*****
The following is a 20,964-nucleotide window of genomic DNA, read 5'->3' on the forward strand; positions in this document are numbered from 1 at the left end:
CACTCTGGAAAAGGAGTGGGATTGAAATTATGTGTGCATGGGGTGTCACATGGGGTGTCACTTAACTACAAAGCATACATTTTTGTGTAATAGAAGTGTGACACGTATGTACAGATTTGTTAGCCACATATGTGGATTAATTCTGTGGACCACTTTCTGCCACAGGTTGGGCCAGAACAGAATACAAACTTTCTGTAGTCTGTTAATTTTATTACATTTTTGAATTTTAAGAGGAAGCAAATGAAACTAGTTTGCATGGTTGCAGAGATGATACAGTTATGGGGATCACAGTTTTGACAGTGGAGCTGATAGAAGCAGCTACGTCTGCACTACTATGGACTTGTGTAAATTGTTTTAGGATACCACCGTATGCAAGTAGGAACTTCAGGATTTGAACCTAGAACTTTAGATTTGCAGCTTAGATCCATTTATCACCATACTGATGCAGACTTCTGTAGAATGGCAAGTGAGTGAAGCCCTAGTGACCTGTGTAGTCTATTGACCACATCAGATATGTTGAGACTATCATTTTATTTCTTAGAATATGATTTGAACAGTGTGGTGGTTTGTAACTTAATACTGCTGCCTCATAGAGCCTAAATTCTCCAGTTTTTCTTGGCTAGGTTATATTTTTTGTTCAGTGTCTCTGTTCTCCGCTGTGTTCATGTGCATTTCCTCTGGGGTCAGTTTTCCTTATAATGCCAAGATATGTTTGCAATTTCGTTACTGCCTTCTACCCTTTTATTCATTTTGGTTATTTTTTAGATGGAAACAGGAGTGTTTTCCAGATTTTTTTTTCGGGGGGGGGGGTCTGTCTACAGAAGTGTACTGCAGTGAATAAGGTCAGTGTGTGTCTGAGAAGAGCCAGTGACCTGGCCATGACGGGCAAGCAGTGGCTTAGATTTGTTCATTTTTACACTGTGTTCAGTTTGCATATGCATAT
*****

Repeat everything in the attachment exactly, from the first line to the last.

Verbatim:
The following is a 20,964-nucleotide window of genomic DNA, read 5'->3' on the forward strand; positions in this document are numbered from 1 at the left end:
CACTCTGGAAAAGGAGTGGGATTGAAATTATGTGTGCATGGGGTGTCACATGGGGTGTCACTTAACTACAAAGCATACATTTTTGTGTAATAGAAGTGTGACACGTATGTACAGATTTGTTAGCCACATATGTGGATTAATTCTGTGGACCACTTTCTGCCACAGGTTGGGCCAGAACAGAATACAAACTTTCTGTAGTCTGTTAATTTTATTACATTTTTGAATTTTAAGAGGAAGCAAATGAAACTAGTTTGCATGGTTGCAGAGATGATACAGTTATGGGGATCACAGTTTTGACAGTGGAGCTGATAGAAGCAGCTACGTCTGCACTACTATGGACTTGTGTAAATTGTTTTAGGATACCACCGTATGCAAGTAGGAACTTCAGGATTTGAACCTAGAACTTTAGATTTGCAGCTTAGATCCATTTATCACCATACTGATGCAGACTTCTGTAGAATGGCAAGTGAGTGAAGCCCTAGTGACCTGTGTAGTCTATTGACCACATCAGATATGTTGAGACTATCATTTTATTTCTTAGAATATGATTTGAACAGTGTGGTGGTTTGTAACTTAATACTGCTGCCTCATAGAGCCTAAATTCTCCAGTTTTTCTTGGCTAGGTTATATTTTTTGTTCAGTGTCTCTGTTCTCCGCTGTGTTCATGTGCATTTCCTCTGGGGTCAGTTTTCCTTATAATGCCAAGATATGTTTGCAATTTCGTTACTGCCTTCTACCCTTTTATTCATTTTGGTTATTTTTTAGATGGAAACAGGAGTGTTTTCCAGATTTTTTTTTCGGGGGGGGGGGTCTGTCTACAGAAGTGTACTGCAGTGAATAAGGTCAGTGTGTGTCTGAGAAGAGCCAGTGACCTGGCCATGACGGGCAAGCAGTGGCTTAGATTTGTTCATTTTTACACTGTGTTCAGTTTGCATATGCATAT